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I drive a motorcycle, occasionally in heavily polluted areas in developing countries. Sometimes the smog is quite bad.

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The above image may look like a broken down bus to some, but it's actually a fully operational bus, and quite a common sight in many countries. Image source: India’s Diesel Subsidy Spurs Pollution Worse Than Beijing, Bloomberg 2014.

When there are no (at least enforced) regulations on engine standards or maintenance, you often see vehicles that are pouring out dark smoke that smells quite bad. When you are in the middle of traffic you often have no escape and end up breathing heavily polluted air. Also, the gasoline used is often leaded, which is dangerous. When diesel is cheaper, many drivers also use mixtures of diesel and gasoline. The fumes caused by that are again quite bad.

My solution thus far has been to wear a mask like this:

Is this mask actually useful? To me, this mask seems good at keeping harmful pollution out. When I wear it, I can hardly smell any of the foul pollution anymore. But I'm certainly not an expert on the subject, so input is very welcome. There are also some downsides to the mask.

  1. It's too bulky to fit inside a normal, full-face helmet.

Full-face helmets are preferable when driving in large cities where traffic is typically ferocious and dangerous.

  1. Due to the microscopic holes and the resistance in the filter, it greatly increases the energy used for breathing. I guess it's good exercise for the lungs, but it's also tiring and uncomfortable for long drives.
  2. It's warm and sweaty.

But, of course, I still prefer the mask over breathing polluted air.

I have also tried this sort of mask:

From my layman perspective, the main thing that worries me about that sort of mask is that I can still smell pollution and fumes through it. Somehow that just doesn't make me feel satisfied that the mask is protecting my lungs from dangerous substances. Is this assumption correct, or is such a mask actually fine?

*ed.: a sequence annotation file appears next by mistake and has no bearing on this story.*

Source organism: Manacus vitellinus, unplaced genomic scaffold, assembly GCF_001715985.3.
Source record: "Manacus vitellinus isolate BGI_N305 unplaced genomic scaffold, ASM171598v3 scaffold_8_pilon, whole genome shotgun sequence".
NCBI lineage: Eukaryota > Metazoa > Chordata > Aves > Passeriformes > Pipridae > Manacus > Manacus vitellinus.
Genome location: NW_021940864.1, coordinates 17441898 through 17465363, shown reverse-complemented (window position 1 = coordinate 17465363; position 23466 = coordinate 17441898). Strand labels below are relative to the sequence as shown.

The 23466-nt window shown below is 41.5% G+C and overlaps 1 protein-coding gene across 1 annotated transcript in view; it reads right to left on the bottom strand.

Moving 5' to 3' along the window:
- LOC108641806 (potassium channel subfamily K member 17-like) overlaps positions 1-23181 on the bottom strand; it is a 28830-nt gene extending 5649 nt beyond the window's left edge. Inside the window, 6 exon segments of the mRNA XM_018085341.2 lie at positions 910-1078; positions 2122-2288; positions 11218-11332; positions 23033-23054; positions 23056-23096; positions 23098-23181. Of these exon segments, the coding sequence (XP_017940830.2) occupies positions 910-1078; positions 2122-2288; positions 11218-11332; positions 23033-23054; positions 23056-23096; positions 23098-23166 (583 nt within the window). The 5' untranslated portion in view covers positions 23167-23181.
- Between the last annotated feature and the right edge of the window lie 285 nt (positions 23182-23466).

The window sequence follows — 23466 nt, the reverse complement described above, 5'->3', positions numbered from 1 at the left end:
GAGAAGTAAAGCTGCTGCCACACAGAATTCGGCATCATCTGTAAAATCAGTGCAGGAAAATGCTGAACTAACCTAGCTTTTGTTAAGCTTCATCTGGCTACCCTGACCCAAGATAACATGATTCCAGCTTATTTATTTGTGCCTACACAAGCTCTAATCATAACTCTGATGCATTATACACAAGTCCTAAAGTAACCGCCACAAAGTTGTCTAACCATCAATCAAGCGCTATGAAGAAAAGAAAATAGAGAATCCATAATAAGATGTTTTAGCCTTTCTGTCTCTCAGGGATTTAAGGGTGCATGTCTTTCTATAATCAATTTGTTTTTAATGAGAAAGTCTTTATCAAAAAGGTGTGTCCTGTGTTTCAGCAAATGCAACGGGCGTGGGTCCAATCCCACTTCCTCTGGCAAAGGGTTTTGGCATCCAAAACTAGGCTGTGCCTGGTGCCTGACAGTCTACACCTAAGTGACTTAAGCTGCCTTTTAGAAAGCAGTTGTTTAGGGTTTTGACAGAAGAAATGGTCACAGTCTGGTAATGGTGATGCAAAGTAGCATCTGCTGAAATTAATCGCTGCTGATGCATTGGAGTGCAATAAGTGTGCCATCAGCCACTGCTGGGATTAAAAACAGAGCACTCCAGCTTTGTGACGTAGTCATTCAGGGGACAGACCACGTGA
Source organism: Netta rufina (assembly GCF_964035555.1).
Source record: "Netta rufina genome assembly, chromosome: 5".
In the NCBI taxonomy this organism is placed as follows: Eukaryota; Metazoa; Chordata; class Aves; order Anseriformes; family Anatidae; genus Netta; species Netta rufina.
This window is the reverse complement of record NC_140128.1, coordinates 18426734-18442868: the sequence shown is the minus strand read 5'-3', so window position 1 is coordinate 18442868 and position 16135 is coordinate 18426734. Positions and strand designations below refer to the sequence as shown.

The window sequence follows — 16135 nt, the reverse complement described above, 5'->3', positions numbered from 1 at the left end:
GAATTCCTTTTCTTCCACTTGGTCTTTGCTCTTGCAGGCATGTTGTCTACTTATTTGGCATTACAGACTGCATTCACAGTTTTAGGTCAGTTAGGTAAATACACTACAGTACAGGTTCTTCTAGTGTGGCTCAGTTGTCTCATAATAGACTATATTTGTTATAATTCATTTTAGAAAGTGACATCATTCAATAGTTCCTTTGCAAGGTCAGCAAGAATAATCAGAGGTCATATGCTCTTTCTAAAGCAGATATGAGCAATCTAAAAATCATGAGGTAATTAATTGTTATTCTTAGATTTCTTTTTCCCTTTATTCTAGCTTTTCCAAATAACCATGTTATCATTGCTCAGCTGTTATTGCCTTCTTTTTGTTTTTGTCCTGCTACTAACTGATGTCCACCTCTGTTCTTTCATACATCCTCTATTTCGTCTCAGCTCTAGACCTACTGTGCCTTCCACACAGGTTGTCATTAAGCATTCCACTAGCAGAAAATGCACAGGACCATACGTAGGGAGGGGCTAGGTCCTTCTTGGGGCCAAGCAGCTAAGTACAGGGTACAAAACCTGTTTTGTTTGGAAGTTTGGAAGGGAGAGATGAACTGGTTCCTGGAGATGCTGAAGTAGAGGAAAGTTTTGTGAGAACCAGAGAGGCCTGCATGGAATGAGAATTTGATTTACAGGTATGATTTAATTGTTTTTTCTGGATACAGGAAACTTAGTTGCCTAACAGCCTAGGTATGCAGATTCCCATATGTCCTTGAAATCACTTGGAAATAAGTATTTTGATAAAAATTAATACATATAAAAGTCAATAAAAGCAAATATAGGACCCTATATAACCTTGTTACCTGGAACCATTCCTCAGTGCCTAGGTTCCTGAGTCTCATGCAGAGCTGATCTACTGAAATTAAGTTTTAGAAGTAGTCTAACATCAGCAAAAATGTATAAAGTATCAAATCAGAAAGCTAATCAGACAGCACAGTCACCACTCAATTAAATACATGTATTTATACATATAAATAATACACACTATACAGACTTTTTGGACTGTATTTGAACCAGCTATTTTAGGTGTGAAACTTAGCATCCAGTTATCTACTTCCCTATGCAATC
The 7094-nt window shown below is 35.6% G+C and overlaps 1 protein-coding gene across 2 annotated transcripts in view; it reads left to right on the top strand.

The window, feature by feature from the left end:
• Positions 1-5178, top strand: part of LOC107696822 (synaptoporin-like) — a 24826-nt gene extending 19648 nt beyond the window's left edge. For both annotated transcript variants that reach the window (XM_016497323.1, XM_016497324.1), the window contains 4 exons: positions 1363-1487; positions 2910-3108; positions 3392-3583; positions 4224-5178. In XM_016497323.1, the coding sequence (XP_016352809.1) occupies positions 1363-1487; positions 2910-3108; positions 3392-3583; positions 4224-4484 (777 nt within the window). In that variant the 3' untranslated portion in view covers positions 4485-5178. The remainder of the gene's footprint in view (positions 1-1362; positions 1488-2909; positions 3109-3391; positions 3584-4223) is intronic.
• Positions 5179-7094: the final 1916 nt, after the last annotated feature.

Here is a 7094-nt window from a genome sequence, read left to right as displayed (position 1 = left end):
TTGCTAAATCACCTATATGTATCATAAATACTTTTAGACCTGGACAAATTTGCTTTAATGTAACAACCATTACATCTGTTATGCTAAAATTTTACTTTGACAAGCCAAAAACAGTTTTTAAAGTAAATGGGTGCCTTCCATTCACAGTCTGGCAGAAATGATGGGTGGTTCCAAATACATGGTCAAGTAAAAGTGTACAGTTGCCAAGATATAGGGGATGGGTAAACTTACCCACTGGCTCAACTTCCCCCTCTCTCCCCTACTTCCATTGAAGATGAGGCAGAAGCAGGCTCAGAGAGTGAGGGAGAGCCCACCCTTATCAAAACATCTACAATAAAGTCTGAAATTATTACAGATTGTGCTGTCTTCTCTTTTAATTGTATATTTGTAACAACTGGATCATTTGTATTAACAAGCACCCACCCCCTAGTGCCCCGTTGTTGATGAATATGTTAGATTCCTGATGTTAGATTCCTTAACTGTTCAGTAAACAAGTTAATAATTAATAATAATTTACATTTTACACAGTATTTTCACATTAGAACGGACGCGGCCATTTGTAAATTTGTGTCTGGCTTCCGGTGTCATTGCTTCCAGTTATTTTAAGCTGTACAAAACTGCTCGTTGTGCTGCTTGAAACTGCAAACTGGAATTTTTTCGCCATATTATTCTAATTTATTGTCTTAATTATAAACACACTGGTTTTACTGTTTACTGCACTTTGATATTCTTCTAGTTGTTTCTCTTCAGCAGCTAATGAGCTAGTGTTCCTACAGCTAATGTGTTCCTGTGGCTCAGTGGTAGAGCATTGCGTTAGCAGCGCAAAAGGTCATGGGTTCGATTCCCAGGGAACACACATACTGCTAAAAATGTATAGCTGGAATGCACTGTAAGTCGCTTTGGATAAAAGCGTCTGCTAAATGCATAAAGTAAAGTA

I also know that there are compromises between the two, but I am not an expert on such masks and I don't know how to judge what masks are actually protecting me.

Is it possible to drive a motorcycle through heavily polluted cities while wearing a full-face helmet, and also properly protecting one's lungs?

What sort of criteria should one look for when selecting a mask? Is is possible to combine safety and comfort?

I'd consider getting a half-helmet and combine it with the first mask pictured above. Still, It would be useful to get some input from others.

  • This begs a few questions: 1) Is it proven that driving is more dangerous for lungs than walking? 2) Is it proven that even your first mask is actually helpful against pollution? 3) Is it proven that even short-term driving in such traffic is dangerous? – JonathanReez Nov 2 '16 at 10:19
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    @JonathanReez 1) I don't know, but walking takes much longer. 2) I don't know, but I would guess yes. 3) I don't know, but it smells pretty bad and personally I'd rather avoid such fumes. – Revetahw Nov 2 '16 at 10:27
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    @Fiksdal The question is great but the first sentence under the second picture is confusing. It's not only the thin masks allowing smells to go through that should concern you. – Relaxed Nov 2 '16 at 13:14
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    The surgical masks (your 2nd type) were designed to decrease bacteriological items during exhalation. To keep germs and such from the surgeon and nurses reaching the patient's tissue. They weren't really designed for filtering incoming pollutants, even though marketers want you to buy them for that. – user13044 Nov 2 '16 at 14:52
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    I'm not familiar with the exact model you posted for the first mask but it looks like a respirator. If so, 3M has a guide on the filter types available and what exactly they help to filter out. Of course, it's a guide to 3M products so may not apply a mask does not accept 3M cartridges (the one you pictured shows the 3M logo but I'm not sure if that's the actual mask or a representative model), but it's at least a staring point. multimedia.3m.com/mws/media/565214O/… – Sean Nov 2 '16 at 15:11